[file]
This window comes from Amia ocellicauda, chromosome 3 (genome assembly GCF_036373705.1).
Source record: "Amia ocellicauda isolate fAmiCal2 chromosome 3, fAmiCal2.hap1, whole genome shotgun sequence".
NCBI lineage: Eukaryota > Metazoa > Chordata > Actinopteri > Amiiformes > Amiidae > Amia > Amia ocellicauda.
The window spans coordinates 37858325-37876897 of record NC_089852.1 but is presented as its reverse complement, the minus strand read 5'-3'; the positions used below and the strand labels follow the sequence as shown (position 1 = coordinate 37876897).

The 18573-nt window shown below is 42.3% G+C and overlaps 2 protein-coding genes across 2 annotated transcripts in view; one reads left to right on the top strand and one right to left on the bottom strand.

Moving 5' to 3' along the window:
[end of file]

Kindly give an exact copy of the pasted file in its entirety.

This window comes from Amia ocellicauda, chromosome 3 (genome assembly GCF_036373705.1).
Source record: "Amia ocellicauda isolate fAmiCal2 chromosome 3, fAmiCal2.hap1, whole genome shotgun sequence".
NCBI lineage: Eukaryota > Metazoa > Chordata > Actinopteri > Amiiformes > Amiidae > Amia > Amia ocellicauda.
The window spans coordinates 37858325-37876897 of record NC_089852.1 but is presented as its reverse complement, the minus strand read 5'-3'; the positions used below and the strand labels follow the sequence as shown (position 1 = coordinate 37876897).

The 18573-nt window shown below is 42.3% G+C and overlaps 2 protein-coding genes across 2 annotated transcripts in view; one reads left to right on the top strand and one right to left on the bottom strand.

Moving 5' to 3' along the window: